Oman to reduce fees of expat work permits, allows employees to switch jobs

Oman to reduce fees of expat work permits, allows employees to switch jobs
This picture shows a partial view of the area of Haramil in the Omani capital Muscat on September 18, 2020. (File/AFP)
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Updated 24 September 2020

Oman to reduce fees of expat work permits, allows employees to switch jobs

Oman to reduce fees of expat work permits, allows employees to switch jobs
  • Companies bringing expat employees into the country and renewing their work visas will be required to pay $525 instead of $782 until the end of the year
  • Ministry of Labor also said expats leaving the country were exempt from paying the fines they have accumulated during their stay in Oman

DUBAI: Oman will lower the fees of expat work permits renewal until December of 2020 by about one-third the current price, national daily Times of Oman reported.
Companies bringing expat employees into the country and renewing their work visas will be required to pay $525 instead of $782 until the end of the year.
“Permission will also be granted to renew the expired licenses of companies with an Omani workforce, as well as for small and medium enterprises registered with the Public Authority for Social Insurance,” the Ministry of Labor said.
The Ministry of Labor also said expats leaving the country were exempt from paying the fines they have accumulated during their stay in Oman, provided they depart the country permanently. The new decision is valid until the end of the year.
The ministry also approved an “exemption from fees and fines resulting from work permits for non-Omani manpower, provided that they leave the Sultanate for good.”
Private sector companies can terminate their expat employees’ contracts but should commit to pay all workers’ dues, it added.
Meanwhile, employees in Oman’s private sector are allowed to transfer from one company to the other. “Private sector establishments may seek the assistance of manpower belonging to other establishments to work in their facilities, provided a written agreement is signed between the establishments,” the ministry said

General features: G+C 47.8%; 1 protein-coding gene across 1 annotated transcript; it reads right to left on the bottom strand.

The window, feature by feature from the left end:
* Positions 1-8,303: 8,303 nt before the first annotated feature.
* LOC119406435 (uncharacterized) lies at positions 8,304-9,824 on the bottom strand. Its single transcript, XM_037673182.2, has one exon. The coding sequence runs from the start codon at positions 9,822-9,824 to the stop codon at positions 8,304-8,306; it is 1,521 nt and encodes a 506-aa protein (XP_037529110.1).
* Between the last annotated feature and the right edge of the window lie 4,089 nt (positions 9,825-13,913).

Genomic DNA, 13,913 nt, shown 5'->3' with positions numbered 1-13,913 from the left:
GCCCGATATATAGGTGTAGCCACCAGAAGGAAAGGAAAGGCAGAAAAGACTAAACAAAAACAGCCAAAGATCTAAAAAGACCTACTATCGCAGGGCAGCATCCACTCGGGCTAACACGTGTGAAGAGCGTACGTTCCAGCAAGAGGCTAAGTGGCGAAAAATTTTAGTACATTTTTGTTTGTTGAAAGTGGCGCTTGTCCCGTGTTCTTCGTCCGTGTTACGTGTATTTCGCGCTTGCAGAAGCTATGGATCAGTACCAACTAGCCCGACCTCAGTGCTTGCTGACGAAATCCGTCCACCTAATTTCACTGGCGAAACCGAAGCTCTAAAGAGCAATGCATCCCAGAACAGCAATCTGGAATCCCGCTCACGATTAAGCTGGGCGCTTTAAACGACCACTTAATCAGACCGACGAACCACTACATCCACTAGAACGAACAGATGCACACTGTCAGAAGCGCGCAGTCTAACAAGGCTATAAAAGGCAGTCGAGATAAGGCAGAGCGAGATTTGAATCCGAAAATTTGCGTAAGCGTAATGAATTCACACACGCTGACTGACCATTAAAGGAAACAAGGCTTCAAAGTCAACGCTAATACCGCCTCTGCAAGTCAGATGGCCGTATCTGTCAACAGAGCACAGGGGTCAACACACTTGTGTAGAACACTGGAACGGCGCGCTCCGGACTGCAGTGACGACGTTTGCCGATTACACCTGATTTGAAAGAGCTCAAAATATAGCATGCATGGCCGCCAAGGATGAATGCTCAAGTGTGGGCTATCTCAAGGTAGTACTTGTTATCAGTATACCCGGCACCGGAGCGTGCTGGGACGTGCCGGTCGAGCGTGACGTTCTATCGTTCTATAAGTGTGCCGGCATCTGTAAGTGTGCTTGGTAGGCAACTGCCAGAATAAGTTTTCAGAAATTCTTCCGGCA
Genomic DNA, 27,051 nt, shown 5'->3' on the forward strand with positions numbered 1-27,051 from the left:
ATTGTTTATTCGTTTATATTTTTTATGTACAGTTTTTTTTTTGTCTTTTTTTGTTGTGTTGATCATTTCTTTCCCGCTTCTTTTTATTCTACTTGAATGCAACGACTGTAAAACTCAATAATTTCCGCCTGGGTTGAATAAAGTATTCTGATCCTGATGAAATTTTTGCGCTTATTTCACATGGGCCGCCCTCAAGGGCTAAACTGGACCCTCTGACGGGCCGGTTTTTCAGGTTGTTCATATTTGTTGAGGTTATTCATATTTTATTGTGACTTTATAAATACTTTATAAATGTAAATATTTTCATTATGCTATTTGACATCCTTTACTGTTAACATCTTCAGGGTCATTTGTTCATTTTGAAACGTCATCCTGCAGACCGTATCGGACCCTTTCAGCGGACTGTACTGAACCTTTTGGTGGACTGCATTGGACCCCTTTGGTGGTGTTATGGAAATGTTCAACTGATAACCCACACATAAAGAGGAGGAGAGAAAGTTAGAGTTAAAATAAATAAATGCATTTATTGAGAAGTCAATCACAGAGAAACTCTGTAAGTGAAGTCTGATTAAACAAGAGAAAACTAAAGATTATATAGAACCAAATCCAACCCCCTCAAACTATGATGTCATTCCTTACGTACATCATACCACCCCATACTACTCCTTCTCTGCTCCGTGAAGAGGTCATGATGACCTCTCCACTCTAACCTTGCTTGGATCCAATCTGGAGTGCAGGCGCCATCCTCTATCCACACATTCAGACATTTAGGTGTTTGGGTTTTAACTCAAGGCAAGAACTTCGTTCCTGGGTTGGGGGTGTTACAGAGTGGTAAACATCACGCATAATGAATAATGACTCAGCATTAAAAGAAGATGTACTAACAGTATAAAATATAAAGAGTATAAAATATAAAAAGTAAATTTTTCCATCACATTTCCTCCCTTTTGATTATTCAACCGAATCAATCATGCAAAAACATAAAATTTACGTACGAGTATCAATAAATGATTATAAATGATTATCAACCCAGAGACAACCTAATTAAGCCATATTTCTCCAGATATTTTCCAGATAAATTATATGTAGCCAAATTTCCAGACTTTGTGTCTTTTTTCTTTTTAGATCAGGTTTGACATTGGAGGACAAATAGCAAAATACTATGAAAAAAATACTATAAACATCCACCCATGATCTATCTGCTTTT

Tunisia arrests over 600, deploys troops after riots

Tunisia arrests over 600, deploys troops after riots
Updated 6 min 36 sec ago

Tunisia arrests over 600, deploys troops after riots

Tunisia arrests over 600, deploys troops after riots
  • The unrest came after Tunisia imposed a nationwide lockdown to stem a rise in coronavirus infections on Thursday

TUNIS: More than 600 people have been arrested and troops have been deployed after a third consecutive night of riots in several Tunisian cities, officials said Monday.
The unrest came after Tunisia imposed a nationwide lockdown to stem a rise in coronavirus infections on Thursday — the same day as it marked the 10th anniversary of dictator Zine El Abidine Ben Ali’s fall from power.
Interior ministry spokesman Khaled Hayouni said a total of 877 people were arrested, notably “groups of people between the ages of 15, 20 and 25 who burned tires and bins in order to block movements by the security forces.”
Defense ministry spokesman Mohamed Zikri meanwhile said the army has deployed reinforcements in several areas of the country.
Hayouni said that some of those arrested lobbed stones at police and clashed with security forces.
“This has nothing to do with protest movements that are guaranteed by the law and the constitution,” said Hayouni.
“Protests take place in broad daylight normally... without any criminal acts involved,” he added.
Hayouni said two policemen were wounded in the unrest.
It was not immediately clear if there were injuries among the youths and Hayouni did not say what charges those arrested faced.
The clashes took place in several cities across Tunisia, mostly in working-class neighborhoods, with the exact reasons for the disturbances not immediately known.
But it came as many Tunisians are increasingly angered by poor public services and a political class that has repeatedly proved unable to govern coherently a decade on from the 2011 revolution.
GDP shrank by nine percent last year, consumer prices have spiralled and one third of young people are unemployed.
The key tourism sector, already on its knees after a string of deadly jihadist attacks in 2015, has been dealt a devastating blow by the pandemic.
Tunisia has registered more than 177,000 coronavirus infections, including over 5,600 deaths since the pandemic erupted last year.
The four-day lockdown ended on Sunday night, but it was not immediately know if other restrictions would be imposed.


The army has deployed troops in Bizerte in the north, Sousse in the east and Kasserine and Siliana in central Tunisia, the defense ministry spokesman said.
Sousse, a coastal resort overlooking the Mediterranean, is a magnet for foreign holidaymaking that has been hit hard by the pandemic.
The health crisis and ensuing economic misery have pushed growing numbers of Tunisians to seek to leave the country.
On Sunday evening in Ettadhamen, a restive working-class neighborhood on the edge of the Tunisian capital, the mood was sombre.
“I don’t see any future here,” said Abdelmoneim, a waiter, as the unrest unfolded around him.
He blamed the violence on the country’s post-revolution political class and said the rioting youths were “bored adolescents” who reflected the “failure” of politicians.
Abdelmoneim said he was determined to take a boat across the Mediterranean to Europe “as soon as possible, and never come back to this miserable place.”
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